My top tips for getting a good nights sleep

If you are having troubles either falling asleep, waking throughout the night or waking too early, this can be a main obstacle to wellness for you. It is while you sleep that your body repairs and regenerates. Melatonin plays an important role, not only with sleep, but it has also been linked to cancer prevention as it is a powerful antioxidant. A lack of sleep can make you tired, anxious, depressed, crave unhealthy foods, such as sugar as you are looking for an alternate energy source, which left unchecked, can lead to obesity. Adequate sleep is essential for your immune system, stress response and can be protective against conditions related to ageing, such as dementia. If you aren’t getting the recommended 7 to 8 hours of sleep each night, work your way through this list to not only feel more energized, but also to prevent ill health being more likely in the future.

1. LOSE THE LIGHT AFTER DARK Research shows that light (particularly blue light), interferes with your brains production of melatonin. Avoid screen time after dark, but if you must, then use a blue light filter (like FLUX), and turn down the brightness. Switch light globes in the bedroom to red or warm glow bulbs if you can, as red light has the least impact on melatonin production. Sleep masks can work wonders to aid melatonin production if you have small amounts of light in the bedroom. Even the standby light on the TV can affect sleep. Try not to use any devices after the sun goes down.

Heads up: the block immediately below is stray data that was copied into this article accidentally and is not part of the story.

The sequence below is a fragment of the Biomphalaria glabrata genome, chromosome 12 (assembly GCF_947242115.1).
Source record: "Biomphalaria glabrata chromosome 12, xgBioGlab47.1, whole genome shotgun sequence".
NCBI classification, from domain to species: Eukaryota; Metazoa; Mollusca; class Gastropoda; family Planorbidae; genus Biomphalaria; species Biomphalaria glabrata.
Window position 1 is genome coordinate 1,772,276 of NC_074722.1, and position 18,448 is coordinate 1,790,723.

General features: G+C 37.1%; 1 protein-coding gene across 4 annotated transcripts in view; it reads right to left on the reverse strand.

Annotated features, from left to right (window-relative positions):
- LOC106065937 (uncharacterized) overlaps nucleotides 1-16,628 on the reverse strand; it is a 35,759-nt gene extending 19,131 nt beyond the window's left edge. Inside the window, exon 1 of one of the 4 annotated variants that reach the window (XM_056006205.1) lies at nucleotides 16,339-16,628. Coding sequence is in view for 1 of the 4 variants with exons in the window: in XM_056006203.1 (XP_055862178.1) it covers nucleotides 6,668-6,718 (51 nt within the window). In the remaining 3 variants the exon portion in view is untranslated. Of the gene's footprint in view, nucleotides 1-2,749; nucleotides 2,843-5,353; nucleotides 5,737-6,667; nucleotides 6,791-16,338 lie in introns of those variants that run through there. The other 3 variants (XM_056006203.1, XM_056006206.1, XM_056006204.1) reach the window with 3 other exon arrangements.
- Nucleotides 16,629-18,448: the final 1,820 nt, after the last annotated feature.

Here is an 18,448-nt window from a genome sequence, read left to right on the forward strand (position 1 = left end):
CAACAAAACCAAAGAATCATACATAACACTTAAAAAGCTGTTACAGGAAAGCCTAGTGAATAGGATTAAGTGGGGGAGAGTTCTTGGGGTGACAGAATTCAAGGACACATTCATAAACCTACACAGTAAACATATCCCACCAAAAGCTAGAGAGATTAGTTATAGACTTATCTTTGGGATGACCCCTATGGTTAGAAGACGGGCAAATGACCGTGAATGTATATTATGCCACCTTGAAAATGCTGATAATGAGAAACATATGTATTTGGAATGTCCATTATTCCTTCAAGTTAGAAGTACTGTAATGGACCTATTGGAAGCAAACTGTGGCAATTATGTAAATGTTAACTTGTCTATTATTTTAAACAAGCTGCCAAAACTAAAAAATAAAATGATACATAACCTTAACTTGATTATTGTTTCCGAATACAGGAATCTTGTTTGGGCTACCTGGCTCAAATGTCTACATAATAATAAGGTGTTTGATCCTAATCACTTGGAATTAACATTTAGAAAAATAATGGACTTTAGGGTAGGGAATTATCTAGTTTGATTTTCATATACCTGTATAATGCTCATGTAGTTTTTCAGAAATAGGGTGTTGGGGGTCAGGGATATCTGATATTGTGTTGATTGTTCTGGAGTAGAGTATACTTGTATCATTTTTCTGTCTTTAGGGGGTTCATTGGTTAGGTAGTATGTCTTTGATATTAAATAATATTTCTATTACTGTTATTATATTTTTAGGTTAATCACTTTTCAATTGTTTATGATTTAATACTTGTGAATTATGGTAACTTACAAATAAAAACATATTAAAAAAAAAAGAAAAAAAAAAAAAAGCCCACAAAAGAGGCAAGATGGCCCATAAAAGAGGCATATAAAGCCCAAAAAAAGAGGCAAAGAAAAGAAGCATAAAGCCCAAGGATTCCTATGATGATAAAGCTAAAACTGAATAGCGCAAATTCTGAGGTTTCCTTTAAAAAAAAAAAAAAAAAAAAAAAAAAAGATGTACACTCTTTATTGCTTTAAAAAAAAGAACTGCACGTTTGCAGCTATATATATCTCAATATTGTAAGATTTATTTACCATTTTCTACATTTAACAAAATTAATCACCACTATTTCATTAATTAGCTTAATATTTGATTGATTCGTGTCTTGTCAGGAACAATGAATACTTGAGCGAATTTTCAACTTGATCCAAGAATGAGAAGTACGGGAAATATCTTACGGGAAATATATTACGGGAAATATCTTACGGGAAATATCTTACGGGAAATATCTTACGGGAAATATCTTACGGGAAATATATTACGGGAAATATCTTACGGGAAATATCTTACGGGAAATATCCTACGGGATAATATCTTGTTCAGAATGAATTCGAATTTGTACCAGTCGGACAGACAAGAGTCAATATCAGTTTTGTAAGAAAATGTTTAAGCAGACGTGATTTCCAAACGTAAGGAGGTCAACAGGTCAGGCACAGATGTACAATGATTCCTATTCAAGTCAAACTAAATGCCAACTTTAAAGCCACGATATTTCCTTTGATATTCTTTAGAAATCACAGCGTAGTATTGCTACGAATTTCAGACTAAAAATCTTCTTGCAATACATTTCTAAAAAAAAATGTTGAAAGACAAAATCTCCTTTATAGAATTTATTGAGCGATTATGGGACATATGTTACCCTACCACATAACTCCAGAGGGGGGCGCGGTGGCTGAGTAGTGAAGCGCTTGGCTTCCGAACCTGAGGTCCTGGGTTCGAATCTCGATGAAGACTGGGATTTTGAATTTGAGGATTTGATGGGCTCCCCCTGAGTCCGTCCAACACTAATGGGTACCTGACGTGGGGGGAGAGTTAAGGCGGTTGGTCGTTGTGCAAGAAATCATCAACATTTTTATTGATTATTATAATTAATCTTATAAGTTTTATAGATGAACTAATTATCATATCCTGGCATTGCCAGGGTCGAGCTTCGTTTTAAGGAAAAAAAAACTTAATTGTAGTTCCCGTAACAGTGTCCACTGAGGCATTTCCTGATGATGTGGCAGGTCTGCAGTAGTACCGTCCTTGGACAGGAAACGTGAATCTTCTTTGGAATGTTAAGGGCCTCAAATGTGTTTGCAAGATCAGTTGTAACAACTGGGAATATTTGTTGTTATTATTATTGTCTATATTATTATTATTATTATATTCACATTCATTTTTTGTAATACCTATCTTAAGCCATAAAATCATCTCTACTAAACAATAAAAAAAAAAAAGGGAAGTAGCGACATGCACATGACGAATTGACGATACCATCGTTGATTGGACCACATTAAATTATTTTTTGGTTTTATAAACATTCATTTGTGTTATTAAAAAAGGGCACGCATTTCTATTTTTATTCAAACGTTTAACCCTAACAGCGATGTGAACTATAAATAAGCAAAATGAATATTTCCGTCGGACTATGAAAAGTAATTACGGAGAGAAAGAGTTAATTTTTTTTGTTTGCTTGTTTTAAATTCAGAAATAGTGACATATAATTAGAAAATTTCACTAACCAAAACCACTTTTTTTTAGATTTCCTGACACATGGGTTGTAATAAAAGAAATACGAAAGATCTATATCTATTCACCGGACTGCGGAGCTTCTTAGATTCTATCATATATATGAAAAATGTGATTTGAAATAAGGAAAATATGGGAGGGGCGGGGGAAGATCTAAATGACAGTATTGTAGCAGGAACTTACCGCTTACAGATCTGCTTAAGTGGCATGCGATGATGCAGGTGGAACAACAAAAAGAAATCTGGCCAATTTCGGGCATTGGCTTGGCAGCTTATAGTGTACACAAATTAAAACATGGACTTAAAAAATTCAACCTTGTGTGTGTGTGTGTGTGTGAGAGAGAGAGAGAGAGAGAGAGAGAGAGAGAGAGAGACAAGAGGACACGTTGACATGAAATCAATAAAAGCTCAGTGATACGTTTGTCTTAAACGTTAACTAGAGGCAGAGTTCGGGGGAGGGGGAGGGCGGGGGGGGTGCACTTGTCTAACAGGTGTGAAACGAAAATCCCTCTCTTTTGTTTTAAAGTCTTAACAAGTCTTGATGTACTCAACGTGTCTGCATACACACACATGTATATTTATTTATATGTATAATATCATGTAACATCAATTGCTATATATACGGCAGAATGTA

2. TUNE DOWN THE NOISE Block out ambient noise. Your brain is performing constant surveillance to ensure that you are safe. Try white noise or ear plugs.

3. TURN THE HEAT DOWN TO 18°C According to science, this is the best temperature to assist with a good night’s sleep.

4 DO WHAT YOU NEED TO DO TO FEEL SAFE As mentioned above, your brain continues to try to keep you safe while you are sleeping. Perhaps all that is between you and a good night sleep is a new lock on your doors and windows? Also try thinking happy thoughts while drifting off.

5. RESTRICT THE BEDROOM TO SLEEP ONLY This creates a sleep association. See bed, feel tired. A sleep routine is key to this. Do the same things leading up to sleep time every night so your subconscious mind knows that it is preparing for bed, and starts to switch the parasympathetic nervous system on to rest and digest mode. Try a warm bath with Epsom salts and some lavender essential oil, a good book, then bed as an easy, sleep inducing bedtime routine. It is also important to train your body to go to sleep and wake at the same time each day, so make sleep time and the time the alarm goes off in the morning, the same time every day.